Kevin DeYoung writes:
If I’m not mistaken, our church has a reputation for being quite theological. I know this is why many people have come to our church. And I imagine it’s why some people have left, or never checked us out in the first place. But no church should apologize for talking about and loving theology. Now–and this is an important caveat–if we are arrogant with our theology, or if our doctrinal passion is just about intellectual gamesmanship, or we are all out of proportioned in our affections for less important doctrines, then may the Lord rebuke us. We should not be surprised theology gets a bad name in such circumstances.
But when it comes to thinking on, rejoicing in, and building a church upon sound biblical truth, we should all long for a richly theological church.
I could cite many reasons for preaching theologically and many reasons for wanting to pastor a congregation that loves theology. Let me mention six:
1. God has revealed himself to us in his word and given us his Spirit that we might understand the truth. Obviously, you don’t need to master every theme in Scripture in order to be a Christian. God is gracious to save lots of us with lots of gaps in our understanding. But if we have a Bible, not to mention an embarrassment of riches when it comes to resources in English, why wouldn’t we want to understand as much of God’s self-revelation as possible? Theology is getting more of God. Don’t you want your church to know God better?
2. The New Testament places a high value on discerning truth from error. There is a deposit of truth that must be guarded. False teaching must be placed out of bounds. Good teaching must be promoted and defended. This is not the concern of some soulless Ph.D. candidate wasting away in front of microfiche. This is the passion of the Apostles and the Lord Jesus himself who commended the church at Ephesus for being intolerant of false teachers and hating the deeds of the Nicolaitans.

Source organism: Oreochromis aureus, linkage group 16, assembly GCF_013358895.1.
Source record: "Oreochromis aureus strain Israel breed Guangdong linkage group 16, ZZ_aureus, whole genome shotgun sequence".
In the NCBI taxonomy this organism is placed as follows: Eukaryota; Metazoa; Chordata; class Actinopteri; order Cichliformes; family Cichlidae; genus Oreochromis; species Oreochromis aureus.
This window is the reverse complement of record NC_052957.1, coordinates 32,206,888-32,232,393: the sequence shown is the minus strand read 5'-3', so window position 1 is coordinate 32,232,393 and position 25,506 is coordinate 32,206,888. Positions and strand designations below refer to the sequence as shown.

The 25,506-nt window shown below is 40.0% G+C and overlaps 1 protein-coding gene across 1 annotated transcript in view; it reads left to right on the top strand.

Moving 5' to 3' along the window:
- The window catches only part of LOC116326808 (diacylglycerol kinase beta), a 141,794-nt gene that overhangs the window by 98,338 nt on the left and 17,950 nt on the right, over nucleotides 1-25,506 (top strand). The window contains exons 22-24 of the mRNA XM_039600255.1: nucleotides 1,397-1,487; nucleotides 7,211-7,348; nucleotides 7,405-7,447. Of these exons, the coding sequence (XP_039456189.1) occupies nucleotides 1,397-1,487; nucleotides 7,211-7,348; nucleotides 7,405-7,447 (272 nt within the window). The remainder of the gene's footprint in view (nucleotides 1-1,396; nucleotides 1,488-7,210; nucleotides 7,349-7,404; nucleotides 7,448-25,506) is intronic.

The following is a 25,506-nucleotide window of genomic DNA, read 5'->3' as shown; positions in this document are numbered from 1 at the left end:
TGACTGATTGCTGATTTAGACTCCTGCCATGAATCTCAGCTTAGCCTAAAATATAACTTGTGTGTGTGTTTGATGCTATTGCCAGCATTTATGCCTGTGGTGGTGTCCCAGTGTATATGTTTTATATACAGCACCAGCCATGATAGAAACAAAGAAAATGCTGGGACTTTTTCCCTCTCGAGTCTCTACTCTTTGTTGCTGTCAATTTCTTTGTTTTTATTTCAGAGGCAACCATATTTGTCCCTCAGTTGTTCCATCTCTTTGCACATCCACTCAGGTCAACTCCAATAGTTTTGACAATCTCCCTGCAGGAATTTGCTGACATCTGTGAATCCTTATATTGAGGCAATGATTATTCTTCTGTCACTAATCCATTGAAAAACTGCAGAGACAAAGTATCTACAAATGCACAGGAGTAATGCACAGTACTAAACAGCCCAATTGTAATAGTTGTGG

3. The ethical commands of the New Testament are predicated on theological propositions. So many of Paul’s letters have a twofold structure. The beginning chapters lay out doctrine and the latter chapters exhort us to obedience. Doctrine and life are always connected in the Bible. It’s in view of God’s mercies, in view of all the massive theological realities of Romans 1-11, that we are called to lay down our lives as living sacrifices in Romans 12. Know doctrine, know life. No doctrine, no life.
4. Theological categories enable us to more fully and more deeply rejoice in God’s glory. Simple truths are wonderful. It is good for us to sing simple songs like “God is good. All the time!” If you sing that in sincere faith, the Lord is very pleased. But he is also pleased when we can sing and pray about how exactly he has been good to us in the plan of salvation and in the scope of salvation history. He is pleased when we can glory in the completed work of Christ, and rest in his all-encompassing providence, and marvel at his infinity and aseity, when we can delight in his holiness and mediate on his three-ness and one-ness and stand in awe at his omniscience and omnipotence. These theological categories are not meant to give us bigger heads, but bigger hearts that worship deeper and higher because of what we’ve seen in God.
5. Theology helps us more fully and more deeply rejoice in the blessings that are ours in Christ. Again, it is a sweet thing to know that Jesus saves you from your sins. There’s no better news than that in the whole world. But how much fuller and deeper will your delight be when you understand that salvation means election to the praise of God’s grace, expiation to cover your sins, propitiation to turn away divine wrath, redemption to purchase you for God, justification before the judgment seat of God, adoption into God’s family, on-going sanctification by the Spirit, and promised glorification at the end of the age? If God has given us so many varied and multi-layered blessings in Christ, wouldn’t it help you and honor him to understand what they are?
6. Even (or is it especially?) non-Christians need good theology. They may not thrill to hear a dry lecture on the ordo salutis. But who wants dry lectures on anything? If you can talk winsomely, passionately, and simply about the blessings of effectual calling, regeneration, and adoption, and how all these blessings are found in Christ, and how the Christian life is nothing more or less than being who we are in Christ, and how this means God really does want us to be true to ourselves, but ourselves as we were born again not as we were born in sin–if you give non-Christians all of this, and give it to them plainly, you’ll be giving them a whole lot of theology. And, if the Spirit of God is at work, they just might come back looking for more.
There is no reason for any church to be anything other than robustly theological. Churches will still come in all sorts of shapes and sizes. But “atheological,” or worse yet “anti-theological,” should not be one of them.